The proposed regulations do not address the issue of whether goodwill and going concern value are Section 936(h)(3)(B) Intangibles. However, the proposed regulations permit taxpayers that take the position that goodwill and going concern value are Section 936(h)(3)(B) Intangibles to elect to apply section 367(d) with respect to outbound transfers of such property, which would otherwise be subject to section 367(a).
The proposed regulations also eliminate the 20-year limitation on the useful life of intangible property for purposes of section 367(d). Under the proposed regulations, the useful life of intangible property is the entire period during which the exploitation of the property is reasonably anticipated to occur, which, if the property is anticipated to contribute to its own further development or to the development of other intangibles, includes the anticipated period of exploiting such further development. Thus, for purposes of section 367(d), an intangible could potentially be treated as having a perpetual life, and a transferee could correspondingly have perpetual income inclusions in respect of such property.
Limiting the Scope of the Active Trade or Business Exception
Under the existing regulations, all property is eligible for the Active Trade or Business Exception unless specifically excluded. In contrast, the proposed regulations provide an exclusive list of property that is eligible for the Active Trade or Business Exception. For these purposes “eligible property” includes tangible property, working interests in oil and gas property, and certain financial assets, unless such property is described in a category of ineligible property. The definition of “eligible property” does not include intangible property. Thus, a taxpayer that takes the position that a transfer of foreign goodwill and going concern value is subject to section 367(a) would not be able to rely on the Active Trade or Business Exception to avoid gain on such transfer.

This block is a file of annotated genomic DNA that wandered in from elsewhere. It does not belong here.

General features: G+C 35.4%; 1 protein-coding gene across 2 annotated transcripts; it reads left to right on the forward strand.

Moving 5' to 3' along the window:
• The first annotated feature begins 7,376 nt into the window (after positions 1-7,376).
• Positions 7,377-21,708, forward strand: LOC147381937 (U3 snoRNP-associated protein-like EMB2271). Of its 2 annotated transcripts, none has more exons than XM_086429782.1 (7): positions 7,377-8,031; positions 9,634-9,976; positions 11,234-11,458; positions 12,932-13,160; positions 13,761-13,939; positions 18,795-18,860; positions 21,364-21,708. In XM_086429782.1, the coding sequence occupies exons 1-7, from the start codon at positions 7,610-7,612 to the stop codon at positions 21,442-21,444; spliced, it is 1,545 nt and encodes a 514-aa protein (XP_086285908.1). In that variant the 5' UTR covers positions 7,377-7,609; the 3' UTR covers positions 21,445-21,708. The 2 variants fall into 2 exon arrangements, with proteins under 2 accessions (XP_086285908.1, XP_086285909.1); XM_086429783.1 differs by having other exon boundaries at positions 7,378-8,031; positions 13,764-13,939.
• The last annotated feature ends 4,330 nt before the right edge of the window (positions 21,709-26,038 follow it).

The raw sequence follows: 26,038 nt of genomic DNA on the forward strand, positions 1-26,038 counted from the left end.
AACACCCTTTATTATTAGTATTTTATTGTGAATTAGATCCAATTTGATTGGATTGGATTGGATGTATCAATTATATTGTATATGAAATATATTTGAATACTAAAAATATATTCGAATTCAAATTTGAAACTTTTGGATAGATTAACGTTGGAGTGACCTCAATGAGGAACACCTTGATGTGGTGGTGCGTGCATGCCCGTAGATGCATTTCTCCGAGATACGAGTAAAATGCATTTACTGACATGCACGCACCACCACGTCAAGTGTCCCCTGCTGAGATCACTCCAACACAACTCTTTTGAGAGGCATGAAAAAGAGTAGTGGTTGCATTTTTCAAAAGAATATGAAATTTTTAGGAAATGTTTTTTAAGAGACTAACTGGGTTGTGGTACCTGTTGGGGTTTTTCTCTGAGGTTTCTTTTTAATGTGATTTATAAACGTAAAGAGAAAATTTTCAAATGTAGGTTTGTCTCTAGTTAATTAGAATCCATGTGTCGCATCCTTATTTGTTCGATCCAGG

Under the proposed regulations, in order for an outbound transfer of property to satisfy the Active Trade or Business Exception under the proposed regulations, (i) the transferred property must be eligible property, (ii) the property must be transferred for use by the foreign corporation in the active conduct of a trade or business outside the U.S., and (iii) certain reporting requirements under section 6038B must be satisfied.
The proposed regulations also combine the guidance on the Active Trade or Business Exception, which is currently spread across several sections of the regulations, into a single section in an effort to make the rules more “accessible.”
Coordination with Section 482
The preamble to the temporary regulations (TD 9738) notes that Treasury and the IRS are concerned about situations in which controlled groups evaluate economically integrated transactions involving economically integrated contributions, synergies and interrelated value on a separate basis in a manner that results in a misapplication of the best method rule and fails to reflect an arm’s-length result.
The temporary regulations provide that when valuing property transferred in a controlled transaction under section 482 that is also subject to another section of the Code (e.g., section 367(d)), a taxpayer must apply a best method analysis in determining arm’s-length compensation. In making such a determination, it is necessary to consider the entire agreement between the parties as a whole, without regard to the form or character of the transaction, in accordance with the economic substance of the arrangement to ensure that the overall value provided (including any synergies) is properly taken into account. If the parties’ formal arrangements do not reflect the full value of the property transferred and services provided, the IRS may impute additional agreements that reflect the economic substance of the arrangements between the parties.
The proposed regulations under section 367, once published as final, will apply to transfers occurring on or after September 14, 2015, and to transfers occurring before September 14, 2015, resulting from check-the-box elections that are filed on or after September 14, 2015. The temporary regulations under section 482 apply to taxable years ending on or after September 14, 2015.